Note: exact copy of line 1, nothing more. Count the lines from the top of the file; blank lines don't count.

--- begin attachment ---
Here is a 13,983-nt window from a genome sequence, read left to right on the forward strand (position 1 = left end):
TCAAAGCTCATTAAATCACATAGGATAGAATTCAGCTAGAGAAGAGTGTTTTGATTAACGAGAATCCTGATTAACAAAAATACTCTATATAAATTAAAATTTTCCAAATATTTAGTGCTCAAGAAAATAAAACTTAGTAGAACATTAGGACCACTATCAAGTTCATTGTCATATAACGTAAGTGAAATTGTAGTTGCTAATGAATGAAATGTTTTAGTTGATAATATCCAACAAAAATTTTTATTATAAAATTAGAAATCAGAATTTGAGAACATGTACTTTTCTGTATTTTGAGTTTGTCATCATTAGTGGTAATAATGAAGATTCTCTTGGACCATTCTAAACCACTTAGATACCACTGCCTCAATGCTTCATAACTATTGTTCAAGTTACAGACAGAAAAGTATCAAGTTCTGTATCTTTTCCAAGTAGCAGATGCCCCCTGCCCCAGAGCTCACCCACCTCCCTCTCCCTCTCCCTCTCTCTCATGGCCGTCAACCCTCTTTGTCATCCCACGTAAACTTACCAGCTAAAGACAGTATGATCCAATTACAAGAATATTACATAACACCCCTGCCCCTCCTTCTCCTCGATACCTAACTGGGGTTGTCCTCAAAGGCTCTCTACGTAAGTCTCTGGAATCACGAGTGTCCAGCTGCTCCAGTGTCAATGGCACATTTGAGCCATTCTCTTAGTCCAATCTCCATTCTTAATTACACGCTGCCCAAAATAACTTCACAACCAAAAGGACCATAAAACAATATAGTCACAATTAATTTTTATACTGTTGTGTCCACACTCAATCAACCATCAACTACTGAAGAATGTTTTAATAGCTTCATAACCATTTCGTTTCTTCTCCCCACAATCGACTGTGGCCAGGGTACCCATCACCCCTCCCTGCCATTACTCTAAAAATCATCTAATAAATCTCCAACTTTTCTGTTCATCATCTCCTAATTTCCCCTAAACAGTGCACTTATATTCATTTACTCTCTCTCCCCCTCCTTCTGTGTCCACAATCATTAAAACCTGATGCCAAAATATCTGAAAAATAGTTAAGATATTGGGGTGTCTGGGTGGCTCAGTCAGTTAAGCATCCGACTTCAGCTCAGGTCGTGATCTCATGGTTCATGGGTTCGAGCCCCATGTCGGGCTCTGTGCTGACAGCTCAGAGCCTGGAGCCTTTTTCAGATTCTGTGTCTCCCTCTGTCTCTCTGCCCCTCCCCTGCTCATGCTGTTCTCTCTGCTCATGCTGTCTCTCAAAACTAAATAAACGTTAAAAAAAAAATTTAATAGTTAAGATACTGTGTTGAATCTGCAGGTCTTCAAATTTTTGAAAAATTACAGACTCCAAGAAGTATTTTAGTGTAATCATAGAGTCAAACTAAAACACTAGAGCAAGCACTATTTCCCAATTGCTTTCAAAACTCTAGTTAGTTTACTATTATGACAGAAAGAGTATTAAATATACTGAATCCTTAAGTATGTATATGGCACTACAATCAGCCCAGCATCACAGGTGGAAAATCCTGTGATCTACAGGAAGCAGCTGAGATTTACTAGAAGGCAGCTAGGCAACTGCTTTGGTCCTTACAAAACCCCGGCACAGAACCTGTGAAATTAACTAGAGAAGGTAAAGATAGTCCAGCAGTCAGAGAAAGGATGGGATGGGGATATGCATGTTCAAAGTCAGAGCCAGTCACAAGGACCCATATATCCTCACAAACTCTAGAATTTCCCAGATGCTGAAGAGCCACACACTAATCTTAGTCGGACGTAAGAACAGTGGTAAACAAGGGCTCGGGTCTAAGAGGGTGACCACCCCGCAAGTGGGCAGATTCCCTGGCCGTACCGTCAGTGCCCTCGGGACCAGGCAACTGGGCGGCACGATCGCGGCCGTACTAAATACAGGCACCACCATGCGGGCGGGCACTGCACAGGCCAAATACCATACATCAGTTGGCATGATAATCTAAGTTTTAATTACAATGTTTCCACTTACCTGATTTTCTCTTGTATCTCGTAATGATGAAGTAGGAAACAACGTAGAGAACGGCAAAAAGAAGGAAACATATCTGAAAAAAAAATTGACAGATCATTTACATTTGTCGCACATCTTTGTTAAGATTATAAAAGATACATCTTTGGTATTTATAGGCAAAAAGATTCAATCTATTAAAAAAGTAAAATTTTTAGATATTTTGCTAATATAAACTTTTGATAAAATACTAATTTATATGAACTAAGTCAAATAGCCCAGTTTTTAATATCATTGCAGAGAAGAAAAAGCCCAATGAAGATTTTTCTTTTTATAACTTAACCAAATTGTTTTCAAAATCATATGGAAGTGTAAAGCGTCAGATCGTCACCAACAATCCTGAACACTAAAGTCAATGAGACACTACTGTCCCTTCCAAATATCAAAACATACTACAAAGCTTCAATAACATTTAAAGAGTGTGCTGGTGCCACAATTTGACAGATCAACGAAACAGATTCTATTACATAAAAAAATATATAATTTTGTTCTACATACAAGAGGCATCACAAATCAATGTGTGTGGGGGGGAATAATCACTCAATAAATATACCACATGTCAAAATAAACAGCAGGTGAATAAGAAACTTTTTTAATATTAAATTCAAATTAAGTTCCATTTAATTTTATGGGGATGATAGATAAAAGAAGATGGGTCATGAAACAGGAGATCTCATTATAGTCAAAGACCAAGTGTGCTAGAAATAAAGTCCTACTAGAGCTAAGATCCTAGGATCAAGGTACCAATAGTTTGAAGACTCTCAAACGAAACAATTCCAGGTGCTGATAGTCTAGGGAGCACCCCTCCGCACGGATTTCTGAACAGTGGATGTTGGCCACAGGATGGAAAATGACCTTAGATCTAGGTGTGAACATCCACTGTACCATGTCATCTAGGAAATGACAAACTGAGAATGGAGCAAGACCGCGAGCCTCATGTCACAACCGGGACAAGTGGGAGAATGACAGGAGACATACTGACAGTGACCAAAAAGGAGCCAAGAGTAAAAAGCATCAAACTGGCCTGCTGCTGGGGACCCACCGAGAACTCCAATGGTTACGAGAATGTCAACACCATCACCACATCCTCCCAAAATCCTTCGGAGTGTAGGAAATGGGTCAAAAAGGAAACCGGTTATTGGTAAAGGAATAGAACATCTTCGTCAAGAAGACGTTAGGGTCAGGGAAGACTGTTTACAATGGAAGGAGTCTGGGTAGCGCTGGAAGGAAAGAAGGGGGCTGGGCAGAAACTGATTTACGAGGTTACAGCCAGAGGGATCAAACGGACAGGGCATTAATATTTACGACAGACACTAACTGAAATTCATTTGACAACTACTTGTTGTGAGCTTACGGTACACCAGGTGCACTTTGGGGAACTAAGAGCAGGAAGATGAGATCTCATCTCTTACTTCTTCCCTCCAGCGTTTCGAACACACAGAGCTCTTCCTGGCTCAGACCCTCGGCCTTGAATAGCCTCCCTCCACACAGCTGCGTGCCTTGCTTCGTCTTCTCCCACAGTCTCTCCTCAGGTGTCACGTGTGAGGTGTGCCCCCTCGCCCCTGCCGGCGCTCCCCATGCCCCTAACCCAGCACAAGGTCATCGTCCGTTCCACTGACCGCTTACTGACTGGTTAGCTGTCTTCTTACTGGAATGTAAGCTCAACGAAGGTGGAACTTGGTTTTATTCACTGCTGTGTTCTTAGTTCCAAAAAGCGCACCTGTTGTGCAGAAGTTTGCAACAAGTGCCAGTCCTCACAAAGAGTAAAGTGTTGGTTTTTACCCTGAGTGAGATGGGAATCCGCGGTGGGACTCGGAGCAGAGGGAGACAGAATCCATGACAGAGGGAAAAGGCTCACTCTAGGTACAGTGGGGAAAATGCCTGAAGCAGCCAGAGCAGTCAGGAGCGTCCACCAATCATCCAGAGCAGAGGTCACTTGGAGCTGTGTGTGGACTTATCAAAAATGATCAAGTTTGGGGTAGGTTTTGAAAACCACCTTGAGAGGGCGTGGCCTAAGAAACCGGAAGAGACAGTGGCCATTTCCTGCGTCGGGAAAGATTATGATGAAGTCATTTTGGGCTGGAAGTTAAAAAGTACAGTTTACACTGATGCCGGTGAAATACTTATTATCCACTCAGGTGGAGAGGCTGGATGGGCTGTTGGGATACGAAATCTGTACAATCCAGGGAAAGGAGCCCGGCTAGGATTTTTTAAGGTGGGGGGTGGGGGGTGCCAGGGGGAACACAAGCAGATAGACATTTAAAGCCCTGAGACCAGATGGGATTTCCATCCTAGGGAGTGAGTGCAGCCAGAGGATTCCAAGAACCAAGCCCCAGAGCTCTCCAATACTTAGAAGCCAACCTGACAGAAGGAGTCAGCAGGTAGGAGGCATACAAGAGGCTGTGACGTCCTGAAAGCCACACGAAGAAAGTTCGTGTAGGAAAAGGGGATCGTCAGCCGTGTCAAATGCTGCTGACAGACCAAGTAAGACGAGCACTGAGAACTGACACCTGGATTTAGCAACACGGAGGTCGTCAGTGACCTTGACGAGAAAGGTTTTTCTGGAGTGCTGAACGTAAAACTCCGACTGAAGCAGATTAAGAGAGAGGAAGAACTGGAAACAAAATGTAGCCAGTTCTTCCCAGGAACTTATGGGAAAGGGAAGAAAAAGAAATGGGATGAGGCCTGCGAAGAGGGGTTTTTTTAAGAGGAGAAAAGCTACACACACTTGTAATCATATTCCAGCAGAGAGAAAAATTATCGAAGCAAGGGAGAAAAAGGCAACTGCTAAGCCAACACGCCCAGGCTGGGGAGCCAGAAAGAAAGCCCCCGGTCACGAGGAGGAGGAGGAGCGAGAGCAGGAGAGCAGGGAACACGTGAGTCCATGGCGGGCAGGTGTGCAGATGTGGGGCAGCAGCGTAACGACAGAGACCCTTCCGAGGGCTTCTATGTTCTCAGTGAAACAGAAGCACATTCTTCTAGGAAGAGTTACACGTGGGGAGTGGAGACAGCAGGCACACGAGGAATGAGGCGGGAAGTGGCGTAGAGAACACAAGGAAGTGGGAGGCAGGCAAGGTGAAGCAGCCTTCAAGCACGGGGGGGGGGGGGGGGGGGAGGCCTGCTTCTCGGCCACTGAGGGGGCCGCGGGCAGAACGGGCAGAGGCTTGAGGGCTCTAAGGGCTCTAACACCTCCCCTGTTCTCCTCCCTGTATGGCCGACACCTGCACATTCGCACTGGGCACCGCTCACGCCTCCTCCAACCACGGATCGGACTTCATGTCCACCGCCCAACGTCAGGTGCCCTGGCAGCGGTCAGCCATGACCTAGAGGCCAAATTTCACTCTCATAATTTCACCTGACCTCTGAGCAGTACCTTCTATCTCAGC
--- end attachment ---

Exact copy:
Here is a 13,983-nt window from a genome sequence, read left to right on the forward strand (position 1 = left end):